The plausible scenario in which Dreamworld closes permanently

Though sensationalised reports in the media suggested that Dreamworld may never reopen, the park will likely resume business in the near future. The unprecedented accident on its Thunder River Rapids ride however, could set into motion the theme park's sale or eventual closure.

Image: Parkz. The case for the closure of Dreamworld isn't entirely far-fetched.

The question of Dreamworld's long-term viability and the case for its eventual closure doesn't come down to some shocking revelation of poor management or operations and an ensuing public backlash. On the contrary: in all likelihood the theme park will return to relatively normal operations in the near future following the current investigations.

Rather, the case falls down to just a large enough downward shift in attendance that it puts pressure on parent company Ardent Leisure to act.

Ardent Leisure's Main Event business – a growing chain of bowling-based entertainment centres across the USA – delivers big returns and has become the primary focus of Ardent to the point where they voted last week to rename to Main Event Entertainment.

Dreamworld as it stands is a damaged brand. Recovery will be a slow process that could take years. The theme park has delivered healthy profits around $30-35 million EBITDA to Ardent Leisure in recent years; an important source of revenue and leverage for the company's aggressive Main Event business strategy in the USA.

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Alton Towers in the UK saw its attendance fall by 25 per cent following the non-fatal Smiler roller coaster accident in 2014 that seriously injured a number of riders.

Dreamworld sits on prime real estate

Prior to last week's incident, Dreamworld as a business would be worth in the area of $350 million. The book value of its land and capital assets was put at $235 million in Ardent Leisure's most recent Annual Financial Report.

Dreamworld doesn't need to be losing money to be offloaded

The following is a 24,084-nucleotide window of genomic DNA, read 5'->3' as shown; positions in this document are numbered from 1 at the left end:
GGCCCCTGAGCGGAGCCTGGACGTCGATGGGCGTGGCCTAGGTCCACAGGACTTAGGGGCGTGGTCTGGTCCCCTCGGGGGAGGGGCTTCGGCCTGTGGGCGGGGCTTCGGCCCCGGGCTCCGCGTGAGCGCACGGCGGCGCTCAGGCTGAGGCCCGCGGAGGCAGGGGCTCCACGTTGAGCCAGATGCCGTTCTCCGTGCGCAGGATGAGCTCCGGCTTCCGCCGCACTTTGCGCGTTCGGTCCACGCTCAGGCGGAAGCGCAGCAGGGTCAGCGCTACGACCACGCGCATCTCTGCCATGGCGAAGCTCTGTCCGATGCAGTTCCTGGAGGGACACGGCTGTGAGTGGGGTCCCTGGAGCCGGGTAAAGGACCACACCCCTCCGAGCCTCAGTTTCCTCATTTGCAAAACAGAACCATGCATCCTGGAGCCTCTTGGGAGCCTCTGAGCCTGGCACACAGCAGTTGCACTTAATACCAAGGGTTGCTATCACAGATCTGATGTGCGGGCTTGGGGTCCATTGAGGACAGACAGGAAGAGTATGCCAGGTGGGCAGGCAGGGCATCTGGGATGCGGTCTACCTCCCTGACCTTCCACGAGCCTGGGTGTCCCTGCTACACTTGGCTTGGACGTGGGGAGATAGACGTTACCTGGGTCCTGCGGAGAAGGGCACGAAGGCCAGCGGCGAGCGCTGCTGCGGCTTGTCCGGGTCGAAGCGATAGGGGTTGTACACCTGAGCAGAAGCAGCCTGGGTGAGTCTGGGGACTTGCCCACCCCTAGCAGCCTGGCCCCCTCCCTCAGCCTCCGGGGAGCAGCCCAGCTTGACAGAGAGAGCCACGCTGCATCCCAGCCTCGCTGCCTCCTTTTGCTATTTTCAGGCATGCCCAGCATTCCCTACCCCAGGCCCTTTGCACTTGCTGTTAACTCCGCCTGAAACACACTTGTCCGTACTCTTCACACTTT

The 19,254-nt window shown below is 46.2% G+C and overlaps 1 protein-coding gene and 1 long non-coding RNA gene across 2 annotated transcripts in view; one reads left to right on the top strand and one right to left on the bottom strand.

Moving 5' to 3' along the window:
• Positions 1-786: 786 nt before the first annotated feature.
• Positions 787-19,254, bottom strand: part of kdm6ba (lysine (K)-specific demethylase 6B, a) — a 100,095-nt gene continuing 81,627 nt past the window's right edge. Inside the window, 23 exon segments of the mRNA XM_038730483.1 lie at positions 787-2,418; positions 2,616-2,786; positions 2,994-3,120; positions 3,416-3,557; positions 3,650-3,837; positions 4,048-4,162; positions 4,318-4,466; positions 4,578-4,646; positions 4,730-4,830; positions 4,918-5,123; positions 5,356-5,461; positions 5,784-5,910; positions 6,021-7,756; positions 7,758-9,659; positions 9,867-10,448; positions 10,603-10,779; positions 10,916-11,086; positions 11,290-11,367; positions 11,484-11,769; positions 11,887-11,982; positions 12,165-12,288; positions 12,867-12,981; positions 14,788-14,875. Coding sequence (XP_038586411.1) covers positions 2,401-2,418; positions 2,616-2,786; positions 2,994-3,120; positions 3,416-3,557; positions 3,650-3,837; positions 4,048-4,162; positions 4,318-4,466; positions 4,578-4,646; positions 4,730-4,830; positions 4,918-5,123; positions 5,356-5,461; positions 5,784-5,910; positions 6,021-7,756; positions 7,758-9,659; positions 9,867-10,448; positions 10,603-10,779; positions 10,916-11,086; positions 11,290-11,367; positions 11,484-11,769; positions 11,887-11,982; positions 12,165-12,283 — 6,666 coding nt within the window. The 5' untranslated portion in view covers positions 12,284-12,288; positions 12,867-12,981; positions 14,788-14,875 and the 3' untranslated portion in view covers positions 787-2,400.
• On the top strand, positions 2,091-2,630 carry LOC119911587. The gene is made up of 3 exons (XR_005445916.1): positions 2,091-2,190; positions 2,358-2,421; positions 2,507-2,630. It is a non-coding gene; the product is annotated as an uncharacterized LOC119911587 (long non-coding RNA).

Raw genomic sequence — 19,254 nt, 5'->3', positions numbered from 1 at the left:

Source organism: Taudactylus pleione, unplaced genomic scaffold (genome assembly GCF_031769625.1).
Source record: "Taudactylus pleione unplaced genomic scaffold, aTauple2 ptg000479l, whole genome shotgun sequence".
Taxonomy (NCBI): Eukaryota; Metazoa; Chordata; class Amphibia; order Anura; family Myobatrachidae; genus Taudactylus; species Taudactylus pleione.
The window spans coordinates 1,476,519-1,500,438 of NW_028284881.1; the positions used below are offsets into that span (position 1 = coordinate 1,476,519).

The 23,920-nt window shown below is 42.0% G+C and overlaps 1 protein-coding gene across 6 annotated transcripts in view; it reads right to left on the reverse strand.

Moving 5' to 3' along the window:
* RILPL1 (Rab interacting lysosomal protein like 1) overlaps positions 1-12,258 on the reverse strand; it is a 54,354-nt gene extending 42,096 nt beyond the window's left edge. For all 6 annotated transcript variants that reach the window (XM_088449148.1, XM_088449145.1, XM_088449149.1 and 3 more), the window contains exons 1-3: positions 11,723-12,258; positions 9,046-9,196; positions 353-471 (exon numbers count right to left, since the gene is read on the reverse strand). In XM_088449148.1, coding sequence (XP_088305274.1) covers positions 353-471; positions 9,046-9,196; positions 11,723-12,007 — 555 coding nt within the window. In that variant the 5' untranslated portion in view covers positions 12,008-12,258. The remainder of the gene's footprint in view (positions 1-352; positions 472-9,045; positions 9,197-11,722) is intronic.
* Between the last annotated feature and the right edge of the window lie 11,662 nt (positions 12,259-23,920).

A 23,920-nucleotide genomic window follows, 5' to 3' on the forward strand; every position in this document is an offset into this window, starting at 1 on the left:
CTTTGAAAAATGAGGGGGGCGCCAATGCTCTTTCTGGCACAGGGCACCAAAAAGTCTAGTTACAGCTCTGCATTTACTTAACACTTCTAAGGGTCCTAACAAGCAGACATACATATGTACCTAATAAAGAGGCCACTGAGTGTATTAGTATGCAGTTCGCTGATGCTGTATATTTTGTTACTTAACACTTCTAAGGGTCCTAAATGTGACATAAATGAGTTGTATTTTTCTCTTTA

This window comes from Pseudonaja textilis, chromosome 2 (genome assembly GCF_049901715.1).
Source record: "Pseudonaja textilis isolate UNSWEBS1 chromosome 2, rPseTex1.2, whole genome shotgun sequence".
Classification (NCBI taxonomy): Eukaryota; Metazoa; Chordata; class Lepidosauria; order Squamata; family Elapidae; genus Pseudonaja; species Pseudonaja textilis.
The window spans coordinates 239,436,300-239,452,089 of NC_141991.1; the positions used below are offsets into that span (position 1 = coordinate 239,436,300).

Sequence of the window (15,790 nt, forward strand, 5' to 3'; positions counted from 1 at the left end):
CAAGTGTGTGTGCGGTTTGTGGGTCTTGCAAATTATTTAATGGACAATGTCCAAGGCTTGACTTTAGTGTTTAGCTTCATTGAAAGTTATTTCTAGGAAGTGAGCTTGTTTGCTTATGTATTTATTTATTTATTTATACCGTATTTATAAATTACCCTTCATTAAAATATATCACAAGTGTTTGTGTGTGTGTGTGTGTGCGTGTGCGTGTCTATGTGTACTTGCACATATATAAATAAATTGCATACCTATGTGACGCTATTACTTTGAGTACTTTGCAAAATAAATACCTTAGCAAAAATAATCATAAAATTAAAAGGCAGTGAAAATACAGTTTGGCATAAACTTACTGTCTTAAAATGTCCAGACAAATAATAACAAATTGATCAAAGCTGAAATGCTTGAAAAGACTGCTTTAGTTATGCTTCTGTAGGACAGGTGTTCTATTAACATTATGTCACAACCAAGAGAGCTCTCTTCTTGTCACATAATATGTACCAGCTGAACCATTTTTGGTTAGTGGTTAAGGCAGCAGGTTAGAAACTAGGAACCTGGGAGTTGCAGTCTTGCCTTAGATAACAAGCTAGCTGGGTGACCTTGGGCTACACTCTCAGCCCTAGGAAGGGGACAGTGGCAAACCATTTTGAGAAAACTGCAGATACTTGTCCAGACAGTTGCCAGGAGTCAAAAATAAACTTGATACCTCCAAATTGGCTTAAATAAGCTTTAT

Dreamworld's most recent financial year saw $107 million revenue. A 25 per cent drop here could significantly erode the aforementioned $30+ million profits.

In the wake of last week's incident Credit Suisse have predicted $9 million EBITDA this financial year and increasing to $14 million the following year, according to AFR. Even a respectable $9 million profit is less than 4 per cent return, on assets worth a conservative $235 million. A fraction of the 30-38 per cent return on investment seen with the 14 Main Event Centres opened in the past two years.

More than a year or two of single digit returns would see Ardent Leisure's ownership of Dreamworld put into question. Why hang onto all that capital for a low return while high return opportunities exist with Main Event?

If profits are eroded, so to is the value of the business. Owing to the high capital, long-term nature of theme parks as a business, there is at tipping point where the value of investing in Dreamworld as a theme park is significantly less than investing for its land.

Finding a buyer for the theme park as an ongoing entity would be a slow process; it's a niche business with only a small handful of potential buyers with experience in this industry who must be prepared to weather the ongoing downturn and spend considerable capital to rejuvenate the ageing theme park.

Offloading the land for redevelopment could well be a quicker option with faster returns for shareholders as capital can be reinvested into the low-cost, high-returns Main Event business.

At Parkz we'd not advocate for the closure of perhaps Australia's most iconic theme park. The business is still certainly viable despite the week's events. But Ardent Leisure must act in the interest of its shareholders, and therein could lie the theme park's untimely demise.

It's not just tabloids and doomsayers that should see that there's a very possible scenario in which Dreamworld, at best is sold to another theme park operator, or at worst, perishes.